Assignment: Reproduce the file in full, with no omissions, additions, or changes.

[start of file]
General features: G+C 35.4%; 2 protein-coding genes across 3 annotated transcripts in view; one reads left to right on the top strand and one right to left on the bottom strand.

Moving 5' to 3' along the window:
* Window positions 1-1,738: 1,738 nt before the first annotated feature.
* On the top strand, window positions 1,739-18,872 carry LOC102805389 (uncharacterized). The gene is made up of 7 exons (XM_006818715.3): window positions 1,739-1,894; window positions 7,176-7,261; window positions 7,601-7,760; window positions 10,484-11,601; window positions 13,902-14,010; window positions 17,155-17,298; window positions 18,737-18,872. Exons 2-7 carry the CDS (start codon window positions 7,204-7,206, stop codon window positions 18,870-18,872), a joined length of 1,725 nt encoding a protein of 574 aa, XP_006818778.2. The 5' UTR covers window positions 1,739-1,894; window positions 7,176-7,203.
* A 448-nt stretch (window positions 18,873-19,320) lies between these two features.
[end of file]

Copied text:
General features: G+C 35.4%; 2 protein-coding genes across 3 annotated transcripts in view; one reads left to right on the top strand and one right to left on the bottom strand.

Moving 5' to 3' along the window:
* Window positions 1-1,738: 1,738 nt before the first annotated feature.
* On the top strand, window positions 1,739-18,872 carry LOC102805389 (uncharacterized). The gene is made up of 7 exons (XM_006818715.3): window positions 1,739-1,894; window positions 7,176-7,261; window positions 7,601-7,760; window positions 10,484-11,601; window positions 13,902-14,010; window positions 17,155-17,298; window positions 18,737-18,872. Exons 2-7 carry the CDS (start codon window positions 7,204-7,206, stop codon window positions 18,870-18,872), a joined length of 1,725 nt encoding a protein of 574 aa, XP_006818778.2. The 5' UTR covers window positions 1,739-1,894; window positions 7,176-7,203.
* A 448-nt stretch (window positions 18,873-19,320) lies between these two features.